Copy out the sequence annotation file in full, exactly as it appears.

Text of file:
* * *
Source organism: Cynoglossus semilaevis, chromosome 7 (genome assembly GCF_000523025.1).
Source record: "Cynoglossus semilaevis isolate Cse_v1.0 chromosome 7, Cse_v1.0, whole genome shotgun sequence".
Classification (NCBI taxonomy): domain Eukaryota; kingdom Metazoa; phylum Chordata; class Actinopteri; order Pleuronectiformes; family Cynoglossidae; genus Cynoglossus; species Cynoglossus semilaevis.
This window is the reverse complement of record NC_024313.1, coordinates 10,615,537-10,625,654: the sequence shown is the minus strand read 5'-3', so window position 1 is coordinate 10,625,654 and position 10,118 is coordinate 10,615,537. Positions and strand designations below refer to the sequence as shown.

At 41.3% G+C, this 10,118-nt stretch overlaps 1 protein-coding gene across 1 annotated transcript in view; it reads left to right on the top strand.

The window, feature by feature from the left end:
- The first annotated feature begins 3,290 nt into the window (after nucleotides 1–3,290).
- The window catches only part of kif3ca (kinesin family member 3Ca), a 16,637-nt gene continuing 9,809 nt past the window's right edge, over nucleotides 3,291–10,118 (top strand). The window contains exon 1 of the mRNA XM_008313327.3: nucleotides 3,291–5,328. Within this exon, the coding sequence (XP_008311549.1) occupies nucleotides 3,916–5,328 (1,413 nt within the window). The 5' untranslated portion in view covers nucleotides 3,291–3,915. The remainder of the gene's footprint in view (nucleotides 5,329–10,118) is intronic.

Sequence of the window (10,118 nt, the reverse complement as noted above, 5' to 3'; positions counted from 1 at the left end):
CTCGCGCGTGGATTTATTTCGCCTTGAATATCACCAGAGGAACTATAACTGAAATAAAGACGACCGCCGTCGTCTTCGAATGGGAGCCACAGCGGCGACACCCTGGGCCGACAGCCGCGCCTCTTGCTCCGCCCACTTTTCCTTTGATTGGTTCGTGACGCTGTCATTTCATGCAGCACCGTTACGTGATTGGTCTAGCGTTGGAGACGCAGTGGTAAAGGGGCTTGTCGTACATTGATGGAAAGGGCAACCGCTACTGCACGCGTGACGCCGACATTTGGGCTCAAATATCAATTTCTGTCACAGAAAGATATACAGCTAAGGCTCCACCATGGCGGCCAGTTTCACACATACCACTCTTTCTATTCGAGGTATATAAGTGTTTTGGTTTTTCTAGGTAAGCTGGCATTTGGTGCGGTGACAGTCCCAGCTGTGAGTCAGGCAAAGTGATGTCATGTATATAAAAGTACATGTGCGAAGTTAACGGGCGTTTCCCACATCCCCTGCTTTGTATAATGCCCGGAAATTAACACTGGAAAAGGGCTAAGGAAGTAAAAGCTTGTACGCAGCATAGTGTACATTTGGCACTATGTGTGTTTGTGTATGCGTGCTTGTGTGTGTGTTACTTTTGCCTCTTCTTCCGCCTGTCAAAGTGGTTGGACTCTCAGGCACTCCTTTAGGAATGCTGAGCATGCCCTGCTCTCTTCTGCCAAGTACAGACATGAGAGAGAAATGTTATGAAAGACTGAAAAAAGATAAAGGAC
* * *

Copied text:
Source organism: Cynoglossus semilaevis, chromosome 7 (genome assembly GCF_000523025.1).
Source record: "Cynoglossus semilaevis isolate Cse_v1.0 chromosome 7, Cse_v1.0, whole genome shotgun sequence".
Classification (NCBI taxonomy): domain Eukaryota; kingdom Metazoa; phylum Chordata; class Actinopteri; order Pleuronectiformes; family Cynoglossidae; genus Cynoglossus; species Cynoglossus semilaevis.
This window is the reverse complement of record NC_024313.1, coordinates 10,615,537-10,625,654: the sequence shown is the minus strand read 5'-3', so window position 1 is coordinate 10,625,654 and position 10,118 is coordinate 10,615,537. Positions and strand designations below refer to the sequence as shown.

At 41.3% G+C, this 10,118-nt stretch overlaps 1 protein-coding gene across 1 annotated transcript in view; it reads left to right on the top strand.

The window, feature by feature from the left end:
- The first annotated feature begins 3,290 nt into the window (after nucleotides 1–3,290).
- The window catches only part of kif3ca (kinesin family member 3Ca), a 16,637-nt gene continuing 9,809 nt past the window's right edge, over nucleotides 3,291–10,118 (top strand). The window contains exon 1 of the mRNA XM_008313327.3: nucleotides 3,291–5,328. Within this exon, the coding sequence (XP_008311549.1) occupies nucleotides 3,916–5,328 (1,413 nt within the window). The 5' untranslated portion in view covers nucleotides 3,291–3,915. The remainder of the gene's footprint in view (nucleotides 5,329–10,118) is intronic.

Sequence of the window (10,118 nt, the reverse complement as noted above, 5' to 3'; positions counted from 1 at the left end):
CTCGCGCGTGGATTTATTTCGCCTTGAATATCACCAGAGGAACTATAACTGAAATAAAGACGACCGCCGTCGTCTTCGAATGGGAGCCACAGCGGCGACACCCTGGGCCGACAGCCGCGCCTCTTGCTCCGCCCACTTTTCCTTTGATTGGTTCGTGACGCTGTCATTTCATGCAGCACCGTTACGTGATTGGTCTAGCGTTGGAGACGCAGTGGTAAAGGGGCTTGTCGTACATTGATGGAAAGGGCAACCGCTACTGCACGCGTGACGCCGACATTTGGGCTCAAATATCAATTTCTGTCACAGAAAGATATACAGCTAAGGCTCCACCATGGCGGCCAGTTTCACACATACCACTCTTTCTATTCGAGGTATATAAGTGTTTTGGTTTTTCTAGGTAAGCTGGCATTTGGTGCGGTGACAGTCCCAGCTGTGAGTCAGGCAAAGTGATGTCATGTATATAAAAGTACATGTGCGAAGTTAACGGGCGTTTCCCACATCCCCTGCTTTGTATAATGCCCGGAAATTAACACTGGAAAAGGGCTAAGGAAGTAAAAGCTTGTACGCAGCATAGTGTACATTTGGCACTATGTGTGTTTGTGTATGCGTGCTTGTGTGTGTGTTACTTTTGCCTCTTCTTCCGCCTGTCAAAGTGGTTGGACTCTCAGGCACTCCTTTAGGAATGCTGAGCATGCCCTGCTCTCTTCTGCCAAGTACAGACATGAGAGAGAAATGTTATGAAAGACTGAAAAAAGATAAAGGAC